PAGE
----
Published September 2019

2019-2020 Key Laboratory Services Trends

Protecting Access to Medicare Act (PAMA) payment cuts spur increased M&A activity and drive management to pursue new strategies. The laboratory services industry will face continued downward payment pressures throughout the remainder of 2019. PAMA reduced payments by approximately 7 percent in 2018 and is scheduled to reduce payments by approximately 10 percent each year in 2019 and 2020. Hospital outreach and regional specialty labs remain vulnerable to rate pressure, which has led several health systems to divest their outreach labs to national providers. Other health systems are forming joint ventures, which allow them to maintain control of their laboratory services while leveraging and expanding lab testing to support integrated clinical care. A higher run rate of acquisition transactions in the first two quarters of 2019 demonstrates increased activity (see Figure 1 below).

Facing lower margins, hospitals outsource laboratory management to mitigate payment pressures and reduce costs. According to a survey conducted by UBS, a growing number of hospitals plan to increase laboratory services outsourcing in response to PAMA.1 This trend is also driven by health systems’ general need to execute on performance improvement plans and realize cost savings.

As of July 2019, UBS survey data show 23 percent of hospitals expect to increase outsourcing, up from 4 percent in an earlier survey.

Of those respondents planning to outsource, 42 percent are considering LabCorp, followed by Quest (33 percent), and other service providers (17 percent).

Health systems prepare for a shortage of pathologists needed to meet future demand. As the healthcare industry continues to evolve, independent pathologists have seen payment compression at both the government and commercial levels, coupled with an increased emphasis on efficiency and quality. These changes are having a direct effect on pathology groups. The number of pathologists in the U.S. declined approximately 17 percent from 2007 to 2017, even as the number of physicians and the population overall continued to increase.2 As a result, many health systems are concerned about their ability to staff laboratories with well-trained pathologists to handle future demand.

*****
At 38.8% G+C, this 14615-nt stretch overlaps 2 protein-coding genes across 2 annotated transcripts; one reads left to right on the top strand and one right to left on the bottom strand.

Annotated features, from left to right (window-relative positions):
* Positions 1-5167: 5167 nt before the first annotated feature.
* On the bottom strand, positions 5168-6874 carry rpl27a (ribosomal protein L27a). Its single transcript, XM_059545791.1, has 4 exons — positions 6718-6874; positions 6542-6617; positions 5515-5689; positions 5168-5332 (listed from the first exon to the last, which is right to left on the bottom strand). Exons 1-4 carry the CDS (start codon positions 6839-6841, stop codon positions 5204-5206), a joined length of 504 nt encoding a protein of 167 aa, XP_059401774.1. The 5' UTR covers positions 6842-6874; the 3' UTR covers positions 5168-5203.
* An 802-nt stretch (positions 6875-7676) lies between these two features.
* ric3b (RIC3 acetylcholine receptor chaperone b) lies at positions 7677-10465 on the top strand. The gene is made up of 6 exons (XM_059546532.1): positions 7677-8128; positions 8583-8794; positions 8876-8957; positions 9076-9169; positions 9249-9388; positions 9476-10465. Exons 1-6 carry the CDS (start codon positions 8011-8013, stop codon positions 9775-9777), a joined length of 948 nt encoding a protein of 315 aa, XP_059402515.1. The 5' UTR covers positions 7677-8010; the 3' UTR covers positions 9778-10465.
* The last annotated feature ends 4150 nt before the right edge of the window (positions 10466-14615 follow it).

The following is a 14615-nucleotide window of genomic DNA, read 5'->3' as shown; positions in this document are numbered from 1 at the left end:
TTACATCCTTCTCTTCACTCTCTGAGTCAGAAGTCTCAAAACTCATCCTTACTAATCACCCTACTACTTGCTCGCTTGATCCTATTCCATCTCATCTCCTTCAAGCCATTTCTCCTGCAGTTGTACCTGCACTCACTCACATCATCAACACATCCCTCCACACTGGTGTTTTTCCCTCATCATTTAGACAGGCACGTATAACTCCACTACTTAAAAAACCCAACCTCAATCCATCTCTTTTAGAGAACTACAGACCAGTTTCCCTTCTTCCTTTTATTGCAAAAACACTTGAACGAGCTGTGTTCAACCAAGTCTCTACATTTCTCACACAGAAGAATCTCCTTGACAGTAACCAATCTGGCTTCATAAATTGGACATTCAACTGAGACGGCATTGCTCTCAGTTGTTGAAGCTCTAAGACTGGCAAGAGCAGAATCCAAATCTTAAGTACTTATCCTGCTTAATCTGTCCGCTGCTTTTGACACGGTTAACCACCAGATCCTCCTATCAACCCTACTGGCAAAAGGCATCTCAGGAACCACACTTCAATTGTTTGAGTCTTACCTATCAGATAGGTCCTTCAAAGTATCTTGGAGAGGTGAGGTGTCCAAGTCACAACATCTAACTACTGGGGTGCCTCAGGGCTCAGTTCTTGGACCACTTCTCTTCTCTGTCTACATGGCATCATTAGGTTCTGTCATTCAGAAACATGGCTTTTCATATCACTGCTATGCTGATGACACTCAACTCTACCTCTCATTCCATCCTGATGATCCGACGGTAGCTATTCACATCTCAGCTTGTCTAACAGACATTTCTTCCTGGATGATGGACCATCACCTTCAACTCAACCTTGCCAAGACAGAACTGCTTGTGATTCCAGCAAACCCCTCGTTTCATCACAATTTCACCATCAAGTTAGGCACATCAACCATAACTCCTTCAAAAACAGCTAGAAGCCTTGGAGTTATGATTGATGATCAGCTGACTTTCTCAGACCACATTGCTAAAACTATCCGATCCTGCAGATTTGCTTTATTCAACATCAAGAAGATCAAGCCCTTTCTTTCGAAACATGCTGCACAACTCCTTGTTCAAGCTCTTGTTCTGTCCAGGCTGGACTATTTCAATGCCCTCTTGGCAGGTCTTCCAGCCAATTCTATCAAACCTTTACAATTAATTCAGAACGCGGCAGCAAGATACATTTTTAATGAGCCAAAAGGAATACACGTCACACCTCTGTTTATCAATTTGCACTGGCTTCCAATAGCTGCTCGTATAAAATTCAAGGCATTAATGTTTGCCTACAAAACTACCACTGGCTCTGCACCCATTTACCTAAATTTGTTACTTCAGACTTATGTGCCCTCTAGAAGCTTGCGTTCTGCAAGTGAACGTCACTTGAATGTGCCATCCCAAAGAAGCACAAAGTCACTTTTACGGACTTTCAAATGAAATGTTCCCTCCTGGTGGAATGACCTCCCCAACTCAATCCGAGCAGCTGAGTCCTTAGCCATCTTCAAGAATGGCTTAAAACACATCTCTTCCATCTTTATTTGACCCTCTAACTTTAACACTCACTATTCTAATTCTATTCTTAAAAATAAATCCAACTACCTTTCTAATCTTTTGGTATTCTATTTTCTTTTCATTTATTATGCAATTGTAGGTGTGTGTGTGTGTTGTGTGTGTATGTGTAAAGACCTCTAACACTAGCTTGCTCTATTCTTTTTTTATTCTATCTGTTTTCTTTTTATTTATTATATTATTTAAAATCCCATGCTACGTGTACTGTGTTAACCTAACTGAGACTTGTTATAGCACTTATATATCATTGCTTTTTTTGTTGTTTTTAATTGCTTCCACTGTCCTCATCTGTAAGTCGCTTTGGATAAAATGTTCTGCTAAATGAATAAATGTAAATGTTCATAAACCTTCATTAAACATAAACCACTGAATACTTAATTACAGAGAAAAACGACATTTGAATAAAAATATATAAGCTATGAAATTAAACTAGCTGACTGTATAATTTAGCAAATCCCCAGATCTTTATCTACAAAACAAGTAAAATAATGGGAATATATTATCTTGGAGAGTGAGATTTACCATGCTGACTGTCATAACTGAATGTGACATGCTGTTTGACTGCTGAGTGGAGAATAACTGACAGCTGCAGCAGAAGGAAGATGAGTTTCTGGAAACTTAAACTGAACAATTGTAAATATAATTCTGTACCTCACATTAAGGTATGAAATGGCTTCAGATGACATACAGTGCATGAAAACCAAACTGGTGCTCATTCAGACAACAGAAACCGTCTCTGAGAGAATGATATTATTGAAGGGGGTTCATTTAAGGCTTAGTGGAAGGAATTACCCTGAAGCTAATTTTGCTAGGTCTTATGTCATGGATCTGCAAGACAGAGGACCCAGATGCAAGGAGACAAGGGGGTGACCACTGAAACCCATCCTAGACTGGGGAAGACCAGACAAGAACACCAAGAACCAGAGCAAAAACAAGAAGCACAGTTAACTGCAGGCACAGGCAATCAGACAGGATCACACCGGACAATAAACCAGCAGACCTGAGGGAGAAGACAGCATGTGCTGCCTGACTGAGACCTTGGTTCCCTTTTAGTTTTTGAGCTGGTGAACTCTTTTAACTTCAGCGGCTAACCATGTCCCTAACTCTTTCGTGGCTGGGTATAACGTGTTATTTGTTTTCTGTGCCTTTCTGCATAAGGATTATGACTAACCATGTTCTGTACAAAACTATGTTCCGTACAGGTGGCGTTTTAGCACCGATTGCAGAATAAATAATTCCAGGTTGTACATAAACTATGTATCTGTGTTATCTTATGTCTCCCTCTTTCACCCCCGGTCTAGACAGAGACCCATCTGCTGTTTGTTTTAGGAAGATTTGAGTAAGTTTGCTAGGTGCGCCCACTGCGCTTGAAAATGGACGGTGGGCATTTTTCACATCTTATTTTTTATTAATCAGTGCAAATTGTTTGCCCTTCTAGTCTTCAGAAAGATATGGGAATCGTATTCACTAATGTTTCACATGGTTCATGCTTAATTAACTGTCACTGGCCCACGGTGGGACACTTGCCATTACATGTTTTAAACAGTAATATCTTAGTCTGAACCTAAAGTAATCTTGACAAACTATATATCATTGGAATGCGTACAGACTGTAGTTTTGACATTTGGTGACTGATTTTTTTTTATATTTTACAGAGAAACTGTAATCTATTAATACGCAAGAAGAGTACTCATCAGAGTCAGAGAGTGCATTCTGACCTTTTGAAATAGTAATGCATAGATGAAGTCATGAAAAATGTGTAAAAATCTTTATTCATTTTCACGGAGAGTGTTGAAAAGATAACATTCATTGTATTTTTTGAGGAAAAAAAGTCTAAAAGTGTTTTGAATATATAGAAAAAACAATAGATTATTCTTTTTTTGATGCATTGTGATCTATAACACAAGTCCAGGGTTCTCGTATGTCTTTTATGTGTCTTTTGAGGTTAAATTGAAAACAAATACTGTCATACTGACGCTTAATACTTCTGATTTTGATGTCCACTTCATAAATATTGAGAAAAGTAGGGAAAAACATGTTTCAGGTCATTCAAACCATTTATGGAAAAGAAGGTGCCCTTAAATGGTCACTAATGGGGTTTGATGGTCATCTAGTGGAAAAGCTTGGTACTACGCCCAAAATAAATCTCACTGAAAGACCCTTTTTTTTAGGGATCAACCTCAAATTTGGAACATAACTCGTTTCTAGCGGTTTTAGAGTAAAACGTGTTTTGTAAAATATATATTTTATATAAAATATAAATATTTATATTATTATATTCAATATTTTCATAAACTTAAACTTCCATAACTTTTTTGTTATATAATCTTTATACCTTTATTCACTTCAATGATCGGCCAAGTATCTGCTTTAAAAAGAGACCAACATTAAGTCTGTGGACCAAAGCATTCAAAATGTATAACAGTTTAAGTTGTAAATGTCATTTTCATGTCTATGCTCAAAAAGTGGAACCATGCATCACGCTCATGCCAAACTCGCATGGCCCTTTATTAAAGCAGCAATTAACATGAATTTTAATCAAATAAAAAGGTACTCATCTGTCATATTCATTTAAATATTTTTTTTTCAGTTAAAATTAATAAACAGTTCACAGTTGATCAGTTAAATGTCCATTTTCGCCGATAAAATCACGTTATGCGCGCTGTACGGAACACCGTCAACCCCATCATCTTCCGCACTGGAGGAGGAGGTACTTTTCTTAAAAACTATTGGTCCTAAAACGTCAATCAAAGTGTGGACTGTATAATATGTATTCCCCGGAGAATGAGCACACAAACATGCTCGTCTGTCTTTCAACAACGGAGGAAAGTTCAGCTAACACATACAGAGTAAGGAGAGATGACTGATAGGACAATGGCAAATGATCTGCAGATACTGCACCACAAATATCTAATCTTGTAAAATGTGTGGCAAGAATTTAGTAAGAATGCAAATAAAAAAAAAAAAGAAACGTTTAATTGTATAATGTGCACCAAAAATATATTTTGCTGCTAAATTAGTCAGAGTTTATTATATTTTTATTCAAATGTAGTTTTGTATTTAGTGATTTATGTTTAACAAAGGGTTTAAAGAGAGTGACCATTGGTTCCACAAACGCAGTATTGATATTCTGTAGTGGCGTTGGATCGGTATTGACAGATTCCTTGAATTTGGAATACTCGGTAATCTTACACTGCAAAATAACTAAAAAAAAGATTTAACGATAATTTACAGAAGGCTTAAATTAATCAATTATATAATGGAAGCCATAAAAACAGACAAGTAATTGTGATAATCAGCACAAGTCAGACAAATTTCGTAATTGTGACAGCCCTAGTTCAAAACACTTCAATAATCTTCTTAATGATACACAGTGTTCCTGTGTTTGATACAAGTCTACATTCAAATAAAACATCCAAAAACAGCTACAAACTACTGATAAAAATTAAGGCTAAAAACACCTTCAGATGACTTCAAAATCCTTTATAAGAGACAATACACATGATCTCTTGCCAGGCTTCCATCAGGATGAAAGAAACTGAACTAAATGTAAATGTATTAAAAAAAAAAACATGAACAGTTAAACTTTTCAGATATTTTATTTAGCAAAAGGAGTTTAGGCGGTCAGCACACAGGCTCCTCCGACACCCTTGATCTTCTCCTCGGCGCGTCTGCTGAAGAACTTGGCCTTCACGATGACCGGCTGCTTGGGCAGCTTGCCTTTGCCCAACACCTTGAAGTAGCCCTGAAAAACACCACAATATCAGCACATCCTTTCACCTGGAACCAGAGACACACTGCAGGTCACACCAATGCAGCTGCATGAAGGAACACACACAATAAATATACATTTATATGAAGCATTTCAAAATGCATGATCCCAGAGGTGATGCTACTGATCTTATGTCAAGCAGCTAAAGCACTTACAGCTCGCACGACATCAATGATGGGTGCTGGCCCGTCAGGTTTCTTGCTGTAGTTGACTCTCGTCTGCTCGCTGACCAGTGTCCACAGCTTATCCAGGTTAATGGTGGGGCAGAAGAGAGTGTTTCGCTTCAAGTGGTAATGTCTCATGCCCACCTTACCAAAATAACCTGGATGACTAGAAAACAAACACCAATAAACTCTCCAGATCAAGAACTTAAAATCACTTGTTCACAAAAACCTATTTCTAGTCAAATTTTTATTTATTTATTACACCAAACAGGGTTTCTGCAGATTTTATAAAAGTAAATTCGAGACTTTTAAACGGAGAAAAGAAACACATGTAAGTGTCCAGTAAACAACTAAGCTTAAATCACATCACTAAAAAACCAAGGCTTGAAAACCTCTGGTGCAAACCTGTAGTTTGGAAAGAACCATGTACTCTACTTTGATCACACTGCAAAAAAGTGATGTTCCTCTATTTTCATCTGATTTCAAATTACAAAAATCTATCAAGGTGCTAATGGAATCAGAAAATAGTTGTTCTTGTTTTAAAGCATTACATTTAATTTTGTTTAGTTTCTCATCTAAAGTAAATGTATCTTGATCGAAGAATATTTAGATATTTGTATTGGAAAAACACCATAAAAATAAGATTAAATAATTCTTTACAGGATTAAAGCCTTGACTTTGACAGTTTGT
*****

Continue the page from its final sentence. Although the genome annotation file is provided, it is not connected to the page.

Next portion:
An intensifying push for price transparency may drive increased scrutiny of hospital lab rates. The Center for Medicare & Medicaid Services’ (CMS’) Hospital Outpatient Prospective Payment System recently proposed a new rule that would require hospitals to publicize both gross charges and negotiated prices by specific payers and plans. The proposed rule is intended to increase competition and lower overall costs for patients and payers by enabling patients to shop for services based on actual costs of care. In order to remain competitive, many medical laboratories are streamlining operations and improving efficiencies through strategic partnerships.

Acquisition Activity, 2014 Through Q2 2019

Acquisition Activity, 2014 Through Q2 2019

Lab merger and acquisition activity is continuing to increase as market leaders aim to diversify and enhance scale.

Update on Major Publicly-Traded Lab Companies

  • The two largest publicly traded independent labs continue to participate in a range of transactions. Quest completed six transactions in 2018, including four acquisitions, a management services agreement (MSA), and a collaboration with an academic medical center. It has announced three transactions in 2019 (through July 31), including an acquisition, an MSA, and a partnership to provide reference testing. LabCorp announced three collaborative partnerships in 2018. In 2019 (through July 31), it has announced an acquisition, a collaborative partnership, and an exclusive preferred lab agreement.
  • Consolidation in the industry will continue as the focus remains on cost efficiencies afforded by large-scale automated testing, strategic partnerships, and large integrated service networks.